The thought occurred to me that if I could take cuttings off the tree I could find a lucrative market for them! Sadly all my earlier attempts failed.
As I had time on my hands during lockdown, I thought I would make further attempts to grow my own. However, I then took the precaution of reading more closely, I discovered that the Gingko occurs as male and female trees!
If there is anyone out there who knows how to distinguish the sex of a Gingko tree, and happens to have a tree of the opposite sex, please let me know. We may have a lucrative business opportunity!
This is a photo from the Internet of a Ginko tree which was planted by Emperor Li Shimin, the second ruler of Tang Dynasty (618–907). It is located in the Zen monastery in Xi'an, China and is thought to be 1400 years old.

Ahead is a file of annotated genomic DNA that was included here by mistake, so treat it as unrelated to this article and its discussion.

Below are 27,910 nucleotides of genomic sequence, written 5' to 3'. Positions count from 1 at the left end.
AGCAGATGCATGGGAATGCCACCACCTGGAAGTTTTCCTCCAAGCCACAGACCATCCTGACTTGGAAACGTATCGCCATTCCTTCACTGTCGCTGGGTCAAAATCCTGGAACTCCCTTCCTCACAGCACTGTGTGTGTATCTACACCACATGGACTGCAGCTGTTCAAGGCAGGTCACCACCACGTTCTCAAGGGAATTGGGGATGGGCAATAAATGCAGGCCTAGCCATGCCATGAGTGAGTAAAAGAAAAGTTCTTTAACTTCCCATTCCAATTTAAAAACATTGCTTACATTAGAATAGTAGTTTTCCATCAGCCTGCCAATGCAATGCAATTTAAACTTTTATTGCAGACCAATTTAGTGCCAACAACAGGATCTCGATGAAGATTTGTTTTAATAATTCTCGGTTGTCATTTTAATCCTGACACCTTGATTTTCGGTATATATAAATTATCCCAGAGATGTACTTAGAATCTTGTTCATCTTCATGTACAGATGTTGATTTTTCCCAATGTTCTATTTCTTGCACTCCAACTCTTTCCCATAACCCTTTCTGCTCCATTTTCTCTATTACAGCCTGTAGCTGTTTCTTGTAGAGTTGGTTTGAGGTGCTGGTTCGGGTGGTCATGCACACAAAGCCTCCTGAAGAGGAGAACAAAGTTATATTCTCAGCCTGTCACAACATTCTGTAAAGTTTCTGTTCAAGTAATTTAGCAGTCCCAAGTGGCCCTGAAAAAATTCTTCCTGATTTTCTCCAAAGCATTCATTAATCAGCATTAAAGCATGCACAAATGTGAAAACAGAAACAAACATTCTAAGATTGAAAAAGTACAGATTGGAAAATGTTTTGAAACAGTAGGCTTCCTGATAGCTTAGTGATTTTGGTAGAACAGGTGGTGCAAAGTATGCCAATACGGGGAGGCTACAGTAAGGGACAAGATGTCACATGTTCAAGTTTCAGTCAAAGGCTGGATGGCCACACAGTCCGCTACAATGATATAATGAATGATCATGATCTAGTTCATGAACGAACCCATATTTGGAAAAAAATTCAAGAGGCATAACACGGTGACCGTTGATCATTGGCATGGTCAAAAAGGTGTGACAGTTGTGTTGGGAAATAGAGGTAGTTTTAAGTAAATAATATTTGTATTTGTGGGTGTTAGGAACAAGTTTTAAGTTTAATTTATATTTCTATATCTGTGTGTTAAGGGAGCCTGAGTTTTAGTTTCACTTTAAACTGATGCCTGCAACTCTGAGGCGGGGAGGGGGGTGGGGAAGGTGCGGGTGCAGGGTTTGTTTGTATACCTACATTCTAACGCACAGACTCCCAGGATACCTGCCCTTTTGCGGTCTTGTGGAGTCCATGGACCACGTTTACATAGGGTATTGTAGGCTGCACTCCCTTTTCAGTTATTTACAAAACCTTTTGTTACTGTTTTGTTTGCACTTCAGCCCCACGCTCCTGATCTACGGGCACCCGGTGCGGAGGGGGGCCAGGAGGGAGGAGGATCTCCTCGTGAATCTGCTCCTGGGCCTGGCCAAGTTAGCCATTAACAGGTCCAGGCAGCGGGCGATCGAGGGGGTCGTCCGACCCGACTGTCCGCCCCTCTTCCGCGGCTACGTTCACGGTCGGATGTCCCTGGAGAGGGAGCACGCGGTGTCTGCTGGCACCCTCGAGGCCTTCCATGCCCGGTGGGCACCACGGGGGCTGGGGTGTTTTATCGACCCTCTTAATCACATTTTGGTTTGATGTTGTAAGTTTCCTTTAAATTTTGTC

It has grown into the towering attraction it is today thanks to a spring underneath it, according to the Ancient Guanyin Temple in Xi'an.
People have been travelling from all over China to visit the breath-taking sight during last autumn when the foliage spectacle began to form.
The yellow leaves formed a beautiful 'carpet' on the grass underneath the tree, making it one of the sights of the season.
The tree in Peter’s garden
Close-up of the unusual leaves
David S extends his photography to the VERY close-up.
An early Birthday Present from Mrs. S arrived today. It was a “Macro Lens” which clips to the front of my camera lens. We ordered it yesterday - good old Amazon. I love it how you can follow their delivery van over the Internet for the last few houses before they get to you!